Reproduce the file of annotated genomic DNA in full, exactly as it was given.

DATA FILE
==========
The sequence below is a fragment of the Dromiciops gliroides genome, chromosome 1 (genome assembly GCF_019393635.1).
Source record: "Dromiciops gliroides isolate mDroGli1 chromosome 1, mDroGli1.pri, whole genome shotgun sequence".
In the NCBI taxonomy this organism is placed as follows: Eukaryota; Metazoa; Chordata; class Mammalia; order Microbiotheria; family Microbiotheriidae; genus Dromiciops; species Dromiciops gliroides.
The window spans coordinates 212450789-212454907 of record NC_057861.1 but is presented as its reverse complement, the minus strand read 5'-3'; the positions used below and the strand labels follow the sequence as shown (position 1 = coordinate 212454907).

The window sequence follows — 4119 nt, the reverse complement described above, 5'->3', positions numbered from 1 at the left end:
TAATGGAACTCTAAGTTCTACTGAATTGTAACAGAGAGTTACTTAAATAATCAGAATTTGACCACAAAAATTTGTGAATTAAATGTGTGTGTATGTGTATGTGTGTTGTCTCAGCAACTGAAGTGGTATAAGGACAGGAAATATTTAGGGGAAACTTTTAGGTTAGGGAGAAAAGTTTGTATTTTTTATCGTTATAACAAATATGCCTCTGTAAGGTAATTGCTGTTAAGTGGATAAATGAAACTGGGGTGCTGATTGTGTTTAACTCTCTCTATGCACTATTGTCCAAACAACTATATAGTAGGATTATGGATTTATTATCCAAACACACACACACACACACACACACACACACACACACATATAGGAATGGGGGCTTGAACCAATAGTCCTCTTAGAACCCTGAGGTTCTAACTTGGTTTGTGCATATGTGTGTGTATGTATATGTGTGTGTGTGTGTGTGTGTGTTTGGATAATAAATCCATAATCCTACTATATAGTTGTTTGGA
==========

The sequence below is a fragment of the Dromiciops gliroides genome, chromosome 1 (genome assembly GCF_019393635.1).
Source record: "Dromiciops gliroides isolate mDroGli1 chromosome 1, mDroGli1.pri, whole genome shotgun sequence".
In the NCBI taxonomy this organism is placed as follows: Eukaryota; Metazoa; Chordata; class Mammalia; order Microbiotheria; family Microbiotheriidae; genus Dromiciops; species Dromiciops gliroides.
The window spans coordinates 212450789-212454907 of record NC_057861.1 but is presented as its reverse complement, the minus strand read 5'-3'; the positions used below and the strand labels follow the sequence as shown (position 1 = coordinate 212454907).

The window sequence follows — 4119 nt, the reverse complement described above, 5'->3', positions numbered from 1 at the left end:
TAATGGAACTCTAAGTTCTACTGAATTGTAACAGAGAGTTACTTAAATAATCAGAATTTGACCACAAAAATTTGTGAATTAAATGTGTGTGTATGTGTATGTGTGTTGTCTCAGCAACTGAAGTGGTATAAGGACAGGAAATATTTAGGGGAAACTTTTAGGTTAGGGAGAAAAGTTTGTATTTTTTATCGTTATAACAAATATGCCTCTGTAAGGTAATTGCTGTTAAGTGGATAAATGAAACTGGGGTGCTGATTGTGTTTAACTCTCTCTATGCACTATTGTCCAAACAACTATATAGTAGGATTATGGATTTATTATCCAAACACACACACACACACACACACACACACACACACACATATAGGAATGGGGGCTTGAACCAATAGTCCTCTTAGAACCCTGAGGTTCTAACTTGGTTTGTGCATATGTGTGTGTATGTATATGTGTGTGTGTGTGTGTGTGTGTTTGGATAATAAATCCATAATCCTACTATATAGTTGTTTGGA